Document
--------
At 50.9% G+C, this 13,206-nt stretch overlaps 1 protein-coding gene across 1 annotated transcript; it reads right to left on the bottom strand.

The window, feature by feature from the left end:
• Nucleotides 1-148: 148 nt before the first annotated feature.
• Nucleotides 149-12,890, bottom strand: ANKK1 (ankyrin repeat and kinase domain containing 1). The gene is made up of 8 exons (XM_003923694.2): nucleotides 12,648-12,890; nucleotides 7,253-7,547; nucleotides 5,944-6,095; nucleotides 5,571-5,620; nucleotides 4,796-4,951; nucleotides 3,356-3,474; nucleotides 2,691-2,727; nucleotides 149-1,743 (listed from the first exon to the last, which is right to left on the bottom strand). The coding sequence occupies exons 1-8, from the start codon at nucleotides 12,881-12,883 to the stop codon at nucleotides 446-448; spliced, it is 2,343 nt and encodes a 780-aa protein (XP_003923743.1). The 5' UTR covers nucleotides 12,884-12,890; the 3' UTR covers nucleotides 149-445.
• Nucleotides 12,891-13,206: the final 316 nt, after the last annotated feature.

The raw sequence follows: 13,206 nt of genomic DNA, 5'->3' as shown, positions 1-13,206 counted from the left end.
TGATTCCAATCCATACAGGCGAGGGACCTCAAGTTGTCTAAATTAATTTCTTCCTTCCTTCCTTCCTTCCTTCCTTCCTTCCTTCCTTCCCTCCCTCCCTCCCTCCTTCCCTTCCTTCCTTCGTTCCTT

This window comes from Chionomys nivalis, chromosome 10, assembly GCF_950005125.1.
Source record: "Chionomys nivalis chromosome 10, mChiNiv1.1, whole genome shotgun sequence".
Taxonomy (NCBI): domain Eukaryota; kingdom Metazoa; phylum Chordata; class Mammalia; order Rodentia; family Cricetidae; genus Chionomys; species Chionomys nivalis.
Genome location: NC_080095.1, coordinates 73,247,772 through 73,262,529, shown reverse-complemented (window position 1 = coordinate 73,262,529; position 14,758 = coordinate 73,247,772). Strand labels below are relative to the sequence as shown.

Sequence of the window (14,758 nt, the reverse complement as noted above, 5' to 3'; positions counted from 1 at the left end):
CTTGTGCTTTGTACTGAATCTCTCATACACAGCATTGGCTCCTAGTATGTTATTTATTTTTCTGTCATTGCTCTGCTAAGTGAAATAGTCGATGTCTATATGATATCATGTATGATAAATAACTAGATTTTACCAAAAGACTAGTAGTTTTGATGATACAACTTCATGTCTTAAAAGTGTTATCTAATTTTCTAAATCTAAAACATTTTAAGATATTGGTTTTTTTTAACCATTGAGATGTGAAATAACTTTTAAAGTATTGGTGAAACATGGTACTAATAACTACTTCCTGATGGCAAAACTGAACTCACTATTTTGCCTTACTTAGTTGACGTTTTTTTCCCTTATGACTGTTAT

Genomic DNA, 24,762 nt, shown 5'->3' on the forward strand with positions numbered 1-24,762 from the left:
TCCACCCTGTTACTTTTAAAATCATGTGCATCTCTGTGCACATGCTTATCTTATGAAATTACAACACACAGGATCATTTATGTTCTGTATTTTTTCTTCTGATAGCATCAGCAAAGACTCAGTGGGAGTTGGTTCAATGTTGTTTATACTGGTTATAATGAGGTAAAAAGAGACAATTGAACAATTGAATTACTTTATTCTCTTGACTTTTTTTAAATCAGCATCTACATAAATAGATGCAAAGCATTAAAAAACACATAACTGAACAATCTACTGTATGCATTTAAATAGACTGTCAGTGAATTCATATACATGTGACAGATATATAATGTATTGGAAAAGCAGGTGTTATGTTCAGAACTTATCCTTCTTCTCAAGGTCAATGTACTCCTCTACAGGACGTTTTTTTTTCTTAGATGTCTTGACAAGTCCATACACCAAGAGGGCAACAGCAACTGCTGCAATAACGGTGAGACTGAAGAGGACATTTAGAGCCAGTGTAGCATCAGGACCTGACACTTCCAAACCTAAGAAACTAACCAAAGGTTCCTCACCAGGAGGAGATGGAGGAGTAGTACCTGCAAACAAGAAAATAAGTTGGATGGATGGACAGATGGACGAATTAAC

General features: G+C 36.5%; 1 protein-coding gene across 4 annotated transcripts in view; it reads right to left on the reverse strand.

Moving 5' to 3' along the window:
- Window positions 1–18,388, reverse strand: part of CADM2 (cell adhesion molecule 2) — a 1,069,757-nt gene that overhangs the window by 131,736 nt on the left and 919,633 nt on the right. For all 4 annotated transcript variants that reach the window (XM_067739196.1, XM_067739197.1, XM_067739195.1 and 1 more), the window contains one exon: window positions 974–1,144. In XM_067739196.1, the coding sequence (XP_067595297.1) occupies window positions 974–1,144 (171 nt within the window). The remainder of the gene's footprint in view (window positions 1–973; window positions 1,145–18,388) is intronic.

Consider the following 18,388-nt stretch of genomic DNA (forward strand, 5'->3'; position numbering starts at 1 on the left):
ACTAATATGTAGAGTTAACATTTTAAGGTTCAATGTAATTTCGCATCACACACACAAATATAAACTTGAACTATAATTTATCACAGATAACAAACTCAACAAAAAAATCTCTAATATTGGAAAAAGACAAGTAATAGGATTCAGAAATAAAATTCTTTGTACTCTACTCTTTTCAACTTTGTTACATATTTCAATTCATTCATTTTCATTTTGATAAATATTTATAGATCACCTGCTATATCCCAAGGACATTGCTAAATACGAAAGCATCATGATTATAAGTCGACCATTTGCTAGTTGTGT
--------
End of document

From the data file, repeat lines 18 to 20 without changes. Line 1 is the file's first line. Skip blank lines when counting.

- Window positions 1–18,388, reverse strand: part of CADM2 (cell adhesion molecule 2) — a 1,069,757-nt gene that overhangs the window by 131,736 nt on the left and 919,633 nt on the right. For all 4 annotated transcript variants that reach the window (XM_067739196.1, XM_067739197.1, XM_067739195.1 and 1 more), the window contains one exon: window positions 974–1,144. In XM_067739196.1, the coding sequence (XP_067595297.1) occupies window positions 974–1,144 (171 nt within the window). The remainder of the gene's footprint in view (window positions 1–973; window positions 1,145–18,388) is intronic.

Consider the following 18,388-nt stretch of genomic DNA (forward strand, 5'->3'; position numbering starts at 1 on the left):
ACTAATATGTAGAGTTAACATTTTAAGGTTCAATGTAATTTCGCATCACACACACAAATATAAACTTGAACTATAATTTATCACAGATAACAAACTCAACAAAAAAATCTCTAATATTGGAAAAAGACAAGTAATAGGATTCAGAAATAAAATTCTTTGTACTCTACTCTTTTCAACTTTGTTACATATTTCAATTCATTCATTTTCATTTTGATAAATATTTATAGATCACCTGCTATATCCCAAGGACATTGCTAAATACGAAAGCATCATGATTATAAGTCGACCATTTGCTAGTTGTGT